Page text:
Per- and polyfluoroalkyl substances (PFAS) are a collective name for thousands of synthetic compounds produced to enhance consumer and industrial products since the 1940s. They do not easily degrade, and some are known to pose serious ecological and human health concerns at trace concentrations (ng L-1 levels). Per- and polyfluoroalkyl substances persist in treated wastewater and are inadvertently introduced into the environment when treated wastewater is reused as an irrigation source. The Pennsylvania State University (PSU) has been spray-irrigating its wastewater at a 2.45 km2 mixed-use agricultural and forested site known as the "Living Filter" since the 1960s. To understand the spatiotemporal patterns of 20 PFAS at the Living Filter, water samples were collected bimonthly from fall 2019 through winter 2021 from the PSU's wastewater effluent and from each of the site's 13 monitoring wells. Crop tissue was collected at the time of harvest to assess PFAS presence in corn silage and tall fescue grown at the study site. Total measured PFAS concentrations in the monitoring wells ranged from nondectable to 155 ng L-1 , with concentrations increasing with the direction of groundwater flow. Concentrations within each well exhibited little temporal variability across sampling events, with mixed relationships between PFAS and groundwater elevation observed between wells. Further, >84% of the PFAS present in livestock feed crops were short-chain compounds, with PFAS consumed annually by livestock fed crops harvested from the site estimated to be 2.46-7.67 mg animal-1 yr-1 . This research provides insight into the potential impacts of long-term beneficial reuse of treated wastewater on groundwater and crop tissue quality.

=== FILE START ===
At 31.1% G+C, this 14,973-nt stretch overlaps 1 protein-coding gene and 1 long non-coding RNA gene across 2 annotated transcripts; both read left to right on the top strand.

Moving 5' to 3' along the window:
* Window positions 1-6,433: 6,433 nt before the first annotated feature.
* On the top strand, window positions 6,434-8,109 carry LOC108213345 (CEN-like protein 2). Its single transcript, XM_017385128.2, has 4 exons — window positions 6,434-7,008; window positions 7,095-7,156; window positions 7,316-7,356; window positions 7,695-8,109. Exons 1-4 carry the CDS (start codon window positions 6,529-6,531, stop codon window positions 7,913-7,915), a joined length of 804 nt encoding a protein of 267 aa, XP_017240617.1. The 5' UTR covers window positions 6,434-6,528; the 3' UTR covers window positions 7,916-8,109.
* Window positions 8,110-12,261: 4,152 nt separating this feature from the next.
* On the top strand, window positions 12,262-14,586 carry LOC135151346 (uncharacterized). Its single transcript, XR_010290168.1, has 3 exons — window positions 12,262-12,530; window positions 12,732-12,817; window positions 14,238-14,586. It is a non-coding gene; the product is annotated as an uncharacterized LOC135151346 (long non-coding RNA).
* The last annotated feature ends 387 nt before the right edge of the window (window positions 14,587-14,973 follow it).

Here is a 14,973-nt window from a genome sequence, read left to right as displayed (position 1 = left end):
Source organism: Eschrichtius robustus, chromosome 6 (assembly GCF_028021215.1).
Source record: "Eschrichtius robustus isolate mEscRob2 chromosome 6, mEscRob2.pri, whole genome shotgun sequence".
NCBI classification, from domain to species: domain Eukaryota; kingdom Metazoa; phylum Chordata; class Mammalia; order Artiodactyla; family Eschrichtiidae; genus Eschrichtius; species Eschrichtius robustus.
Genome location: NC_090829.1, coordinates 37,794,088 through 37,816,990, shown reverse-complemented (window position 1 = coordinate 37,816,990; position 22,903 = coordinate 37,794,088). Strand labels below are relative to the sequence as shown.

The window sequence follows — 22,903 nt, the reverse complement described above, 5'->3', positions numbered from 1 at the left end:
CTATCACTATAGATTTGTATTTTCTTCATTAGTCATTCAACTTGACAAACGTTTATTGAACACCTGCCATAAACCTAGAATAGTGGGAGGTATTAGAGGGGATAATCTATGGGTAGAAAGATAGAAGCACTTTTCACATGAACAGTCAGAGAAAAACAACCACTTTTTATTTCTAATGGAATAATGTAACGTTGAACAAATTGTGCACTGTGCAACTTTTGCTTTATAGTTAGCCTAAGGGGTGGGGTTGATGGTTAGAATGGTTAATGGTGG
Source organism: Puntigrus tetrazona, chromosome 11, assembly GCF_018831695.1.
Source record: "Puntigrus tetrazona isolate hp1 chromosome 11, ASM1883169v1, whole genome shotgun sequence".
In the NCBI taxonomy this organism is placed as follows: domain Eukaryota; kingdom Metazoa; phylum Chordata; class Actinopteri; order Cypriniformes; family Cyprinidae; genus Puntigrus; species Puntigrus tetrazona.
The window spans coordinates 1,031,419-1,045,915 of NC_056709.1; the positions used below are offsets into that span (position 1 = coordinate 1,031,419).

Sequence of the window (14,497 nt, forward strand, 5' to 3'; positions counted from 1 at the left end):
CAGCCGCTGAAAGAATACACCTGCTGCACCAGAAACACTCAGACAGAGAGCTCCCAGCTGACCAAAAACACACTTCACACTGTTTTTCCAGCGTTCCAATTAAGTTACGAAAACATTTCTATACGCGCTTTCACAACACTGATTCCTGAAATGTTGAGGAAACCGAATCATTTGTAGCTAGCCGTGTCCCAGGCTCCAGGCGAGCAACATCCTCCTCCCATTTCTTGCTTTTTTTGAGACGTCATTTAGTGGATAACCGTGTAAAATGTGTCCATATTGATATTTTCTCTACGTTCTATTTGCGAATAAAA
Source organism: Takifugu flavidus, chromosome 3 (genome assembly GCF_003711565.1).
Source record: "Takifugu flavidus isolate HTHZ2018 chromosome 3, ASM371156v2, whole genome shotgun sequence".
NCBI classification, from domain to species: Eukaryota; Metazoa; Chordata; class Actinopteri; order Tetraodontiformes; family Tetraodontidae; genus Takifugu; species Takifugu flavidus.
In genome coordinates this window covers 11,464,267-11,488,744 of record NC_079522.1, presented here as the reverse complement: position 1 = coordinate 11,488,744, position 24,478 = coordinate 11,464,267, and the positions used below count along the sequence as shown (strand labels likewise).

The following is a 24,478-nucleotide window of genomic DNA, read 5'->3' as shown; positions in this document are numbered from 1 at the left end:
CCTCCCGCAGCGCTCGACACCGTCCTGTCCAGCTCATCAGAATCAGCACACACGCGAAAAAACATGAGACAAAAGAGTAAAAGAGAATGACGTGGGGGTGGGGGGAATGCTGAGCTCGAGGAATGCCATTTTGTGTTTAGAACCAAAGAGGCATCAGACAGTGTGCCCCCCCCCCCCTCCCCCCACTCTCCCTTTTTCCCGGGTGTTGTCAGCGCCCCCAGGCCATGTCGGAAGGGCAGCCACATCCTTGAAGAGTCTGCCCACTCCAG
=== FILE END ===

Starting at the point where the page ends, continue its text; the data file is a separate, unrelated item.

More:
© 2022 The Authors. Journal of Environmental Quality published by Wiley Periodicals LLC on behalf of American Society of Agronomy, Crop Science Society of America, and Soil Science Society of America.